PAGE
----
PORTLAND, Ore. - The debate over the regulatory enforcement role on payday loans continues to roil Oregon credit unions this month with suggestions by some CEOs the NCUA ought to take a look at safety and soundness issues. Though there have been no formal requests made to NCUA so far,...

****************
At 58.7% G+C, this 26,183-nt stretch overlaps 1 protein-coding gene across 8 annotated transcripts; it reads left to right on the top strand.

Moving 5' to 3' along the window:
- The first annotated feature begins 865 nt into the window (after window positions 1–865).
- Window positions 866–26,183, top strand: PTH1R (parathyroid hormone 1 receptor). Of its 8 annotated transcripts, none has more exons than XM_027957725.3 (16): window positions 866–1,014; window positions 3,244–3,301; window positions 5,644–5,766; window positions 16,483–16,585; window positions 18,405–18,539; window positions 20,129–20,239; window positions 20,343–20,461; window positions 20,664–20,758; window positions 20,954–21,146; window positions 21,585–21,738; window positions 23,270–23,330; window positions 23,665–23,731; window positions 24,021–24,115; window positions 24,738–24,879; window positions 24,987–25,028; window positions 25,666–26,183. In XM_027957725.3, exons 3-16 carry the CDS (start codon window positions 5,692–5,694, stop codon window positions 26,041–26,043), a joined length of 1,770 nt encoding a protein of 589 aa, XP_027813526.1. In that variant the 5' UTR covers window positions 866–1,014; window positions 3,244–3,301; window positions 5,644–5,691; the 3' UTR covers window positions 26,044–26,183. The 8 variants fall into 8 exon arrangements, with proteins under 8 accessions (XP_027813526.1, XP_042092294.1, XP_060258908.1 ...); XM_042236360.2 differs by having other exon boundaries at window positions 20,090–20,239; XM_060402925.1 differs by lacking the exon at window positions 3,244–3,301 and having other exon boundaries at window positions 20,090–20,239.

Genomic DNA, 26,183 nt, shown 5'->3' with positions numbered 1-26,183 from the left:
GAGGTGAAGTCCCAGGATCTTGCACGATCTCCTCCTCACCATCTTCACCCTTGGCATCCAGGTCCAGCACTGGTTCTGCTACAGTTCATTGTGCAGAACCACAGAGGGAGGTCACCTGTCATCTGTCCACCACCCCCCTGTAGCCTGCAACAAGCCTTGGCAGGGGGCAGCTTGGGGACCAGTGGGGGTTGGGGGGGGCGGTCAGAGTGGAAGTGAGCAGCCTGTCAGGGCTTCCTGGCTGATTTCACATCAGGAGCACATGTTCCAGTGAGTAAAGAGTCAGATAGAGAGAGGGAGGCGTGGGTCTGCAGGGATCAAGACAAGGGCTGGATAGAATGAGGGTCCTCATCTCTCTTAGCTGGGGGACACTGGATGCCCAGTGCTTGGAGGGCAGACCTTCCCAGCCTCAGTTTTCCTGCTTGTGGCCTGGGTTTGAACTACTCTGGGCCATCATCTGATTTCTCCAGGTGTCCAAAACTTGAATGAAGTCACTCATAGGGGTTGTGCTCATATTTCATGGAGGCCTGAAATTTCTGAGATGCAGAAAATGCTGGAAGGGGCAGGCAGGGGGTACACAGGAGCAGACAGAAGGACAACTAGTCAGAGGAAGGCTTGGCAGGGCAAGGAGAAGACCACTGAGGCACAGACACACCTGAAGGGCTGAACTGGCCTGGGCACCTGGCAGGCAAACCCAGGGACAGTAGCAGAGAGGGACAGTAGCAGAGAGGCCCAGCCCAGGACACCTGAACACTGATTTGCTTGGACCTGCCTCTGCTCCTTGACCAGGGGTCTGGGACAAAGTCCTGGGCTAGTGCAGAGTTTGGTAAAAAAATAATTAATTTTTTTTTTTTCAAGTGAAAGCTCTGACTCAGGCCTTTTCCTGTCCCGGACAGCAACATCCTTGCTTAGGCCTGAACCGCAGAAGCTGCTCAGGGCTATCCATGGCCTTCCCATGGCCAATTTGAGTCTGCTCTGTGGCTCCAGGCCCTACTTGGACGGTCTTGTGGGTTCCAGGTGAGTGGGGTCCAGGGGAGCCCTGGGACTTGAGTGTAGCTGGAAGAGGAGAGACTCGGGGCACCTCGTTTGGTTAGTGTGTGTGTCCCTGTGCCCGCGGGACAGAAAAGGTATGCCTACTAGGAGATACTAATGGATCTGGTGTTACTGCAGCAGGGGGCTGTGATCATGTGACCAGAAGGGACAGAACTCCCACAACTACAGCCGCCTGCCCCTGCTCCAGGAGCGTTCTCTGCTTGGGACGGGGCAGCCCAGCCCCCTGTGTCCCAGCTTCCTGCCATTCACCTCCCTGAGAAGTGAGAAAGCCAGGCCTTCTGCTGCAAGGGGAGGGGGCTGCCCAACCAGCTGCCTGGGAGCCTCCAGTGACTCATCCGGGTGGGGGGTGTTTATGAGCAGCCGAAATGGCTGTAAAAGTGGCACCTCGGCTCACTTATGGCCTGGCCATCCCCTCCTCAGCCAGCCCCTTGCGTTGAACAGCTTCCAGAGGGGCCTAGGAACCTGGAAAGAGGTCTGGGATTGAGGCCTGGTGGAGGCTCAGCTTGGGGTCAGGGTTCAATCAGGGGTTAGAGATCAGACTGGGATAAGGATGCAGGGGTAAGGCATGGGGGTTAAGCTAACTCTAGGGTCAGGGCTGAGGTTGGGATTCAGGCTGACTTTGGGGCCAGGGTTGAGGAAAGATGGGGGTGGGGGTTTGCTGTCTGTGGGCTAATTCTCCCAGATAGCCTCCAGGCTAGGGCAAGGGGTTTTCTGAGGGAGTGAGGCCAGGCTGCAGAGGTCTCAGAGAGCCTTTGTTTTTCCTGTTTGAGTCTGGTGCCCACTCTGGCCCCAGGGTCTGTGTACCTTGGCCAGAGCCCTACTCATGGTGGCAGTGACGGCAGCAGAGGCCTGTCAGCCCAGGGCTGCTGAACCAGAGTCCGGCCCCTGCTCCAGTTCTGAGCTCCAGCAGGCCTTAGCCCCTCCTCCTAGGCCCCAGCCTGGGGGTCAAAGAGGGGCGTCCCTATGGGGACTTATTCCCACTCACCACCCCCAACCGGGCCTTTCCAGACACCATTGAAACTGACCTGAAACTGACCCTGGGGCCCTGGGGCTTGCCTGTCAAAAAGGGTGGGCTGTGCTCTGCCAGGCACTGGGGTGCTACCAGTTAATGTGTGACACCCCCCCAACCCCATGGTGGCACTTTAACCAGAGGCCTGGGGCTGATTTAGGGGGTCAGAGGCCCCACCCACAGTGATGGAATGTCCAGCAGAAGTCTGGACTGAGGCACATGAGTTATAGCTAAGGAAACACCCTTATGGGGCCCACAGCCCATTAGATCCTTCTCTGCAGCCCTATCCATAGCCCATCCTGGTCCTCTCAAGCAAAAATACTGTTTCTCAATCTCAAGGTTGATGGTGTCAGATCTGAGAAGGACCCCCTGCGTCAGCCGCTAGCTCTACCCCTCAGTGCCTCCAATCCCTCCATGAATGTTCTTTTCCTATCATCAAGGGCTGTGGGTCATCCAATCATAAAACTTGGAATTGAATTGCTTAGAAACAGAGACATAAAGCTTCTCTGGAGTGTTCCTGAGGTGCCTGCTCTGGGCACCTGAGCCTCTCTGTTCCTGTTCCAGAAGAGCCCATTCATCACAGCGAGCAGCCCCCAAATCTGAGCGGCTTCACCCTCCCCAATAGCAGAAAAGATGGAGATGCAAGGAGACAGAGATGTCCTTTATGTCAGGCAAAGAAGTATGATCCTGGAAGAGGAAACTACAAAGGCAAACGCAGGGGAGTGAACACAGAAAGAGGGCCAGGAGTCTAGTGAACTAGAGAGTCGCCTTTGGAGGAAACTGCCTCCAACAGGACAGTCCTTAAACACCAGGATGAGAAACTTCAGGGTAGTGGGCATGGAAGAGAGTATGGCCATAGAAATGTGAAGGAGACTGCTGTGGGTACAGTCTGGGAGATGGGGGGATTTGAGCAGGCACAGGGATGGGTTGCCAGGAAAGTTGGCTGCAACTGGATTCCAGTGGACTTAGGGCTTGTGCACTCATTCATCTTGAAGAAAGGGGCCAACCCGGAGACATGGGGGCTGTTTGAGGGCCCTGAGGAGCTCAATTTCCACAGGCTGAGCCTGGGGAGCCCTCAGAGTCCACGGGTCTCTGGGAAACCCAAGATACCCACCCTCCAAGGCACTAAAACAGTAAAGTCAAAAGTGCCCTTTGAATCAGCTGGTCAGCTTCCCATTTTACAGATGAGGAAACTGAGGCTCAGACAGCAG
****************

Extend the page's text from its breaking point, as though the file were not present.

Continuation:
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PORTLAND, Ore. – The debate over the regulatory enforcement role on payday loans continues to roil Oregon credit unions this month with suggestions by some CEOs the NCUA ought to take a look at safety and soundness issues. Though there have been no formal requests made to NCUA so far, the Credit Union Association of Oregon at a Nov. 17 meeting of its Governmental Affairs Committee is due to consider a policy response on what has been described as threats or mandates to state-chartered CUs to start offering payday loan alternatives or face scrutiny on community charters. “You know, as an industry, part of our responsibility is to do a continuous job of educating, informing and persuading regulators and legislators how we serve our members and how we do it safely and soundly,” declared Rick Hein, co-chairman of the GAC Committee. The “ramifications of offering payday alternatives,” and “the pressure, quota or demands” on state CUs as put forward in September by Floyd Lanter, administrator of the Oregon Division of Finance and Corporate Securities, will likely come up at the Nov. 17 session, said Hein, who also is president/CEO of the $369 million OSU FCU of Corvallis. But some Oregon CUs with community charters are “under the gun,” as one CEO put it, and are suggesting Lanter could conceivably put CUs in financial jeopardy by insisting they offer payday alternatives. But the Oregon regulator, obviously conscious of safety and soundness, has maintained he would not do that and is pressuring CUs as non-profits. Lanter, however, has said that federal charters seeking to convert must prove “in business plans” their approach on offering payday alternatives. There have also been hints his leverage would also apply to new branches. As a result of his directives, NCUA, some CUs claim, may need to look into safety and soundness concerns in Oregon depending on how far Lanter pushes CUs to offer the less than profitable product to the underserved. Meanwhile, a number of large and small CUs – both state and federal – have within the last three months begun implementing payday alternative packages or have started actively promoting products that have been on the shelf for some time. The latest to debut a product is the $615 million Unitus Community Credit Union of Portland, which agreed the state “is on the right track” in urging CUs to fill a void but also wants banks included in the Lanter call. In detailing its product, Unitus said on Dec. 1 it will be offering a no-credit check $500 product called “Cash Now” with a shortened repayment schedule “of one month for every $100 borrowed up to three months.” “We think ours is a little different since we are not extending a line of credit with a firm date for full repayment,” said Paul Kirkbride, vice president of credit services. Cash Now will have rates “somewhere in the teens to low 20′s,” he said. Pat Smith, president/CEO of Unitus, said there seems little doubt that CUs in Oregon and elsewhere “have taken our eye off the ball” by failing to meet convenience needs of members who have sought out the payday shops “just as they did the old finance companies.” In essence, CUs have indirectly helped foster the growth of payday shops and now need to find ways to rectify conditions by reaching out to those members who patronize the facilities. But what is being questioned, said Dal King, president of Oregon First Community CU of Coquille, is Lanter’s “imposing a requirement” for the product. Technically, said King, Lanter has that authority, but “the jury is still out” on whether the CU regulator will be using his leverage on new branch applications. The $213 million First Community, he said, does not offer “payday loans per se” but does engage in risk-based pricing with no minimum small loans carrying no application fees. But the larger issue, he said, is how Oregon CUs like his are already reaching out to the underserved in different ways. “We’ve long sought to put credit union branches in communities or neighborhoods” that lack financial facilities or where banks have pulled out, said King. He said Lakeside -population 1,500 – is a recent example where First Community put in a branch and there are other “highly populated areas with no bank at all” now served by the Coquille CU. Helen Byrnes, president of the $430 million Northwest Community CU in Springfield said that the state is headed in the right direction in pushing payday alternatives but she questioned not including banks in the overview. “We need to ask how we can extend payday lending alternatives to all types of credit unions and banks – not just community credit unions,” she said. “Any real solution to this problem has to be comprehensive and involve more than just one type of institution.” Community CUs can do their part in this effort, she said, “but I think we need to approach this with the best information we can get and apply the best strategy,” and on that front she added, “we need reliable data so we can manage risk.” She said Northwest Community began offering a short-term payday alternative called “Quick Cash” two months ago and has five other related products that it promotes in such areas as overdraft protection and Visa cards. Still Northwest Community has no intention “of giving away the shop” with these products, she said. Douglas Grout, senior vice president of operations at the $553 million SELCO Community CU in Eugene, said his CU for a year has been looking at payday alternatives but Lanter’s September letter to CEOs on the topic “reinforced” the CU’s moving ahead with “Quickdraw,” an alternative product coordinated with pay schedules on a 30-day cycle. -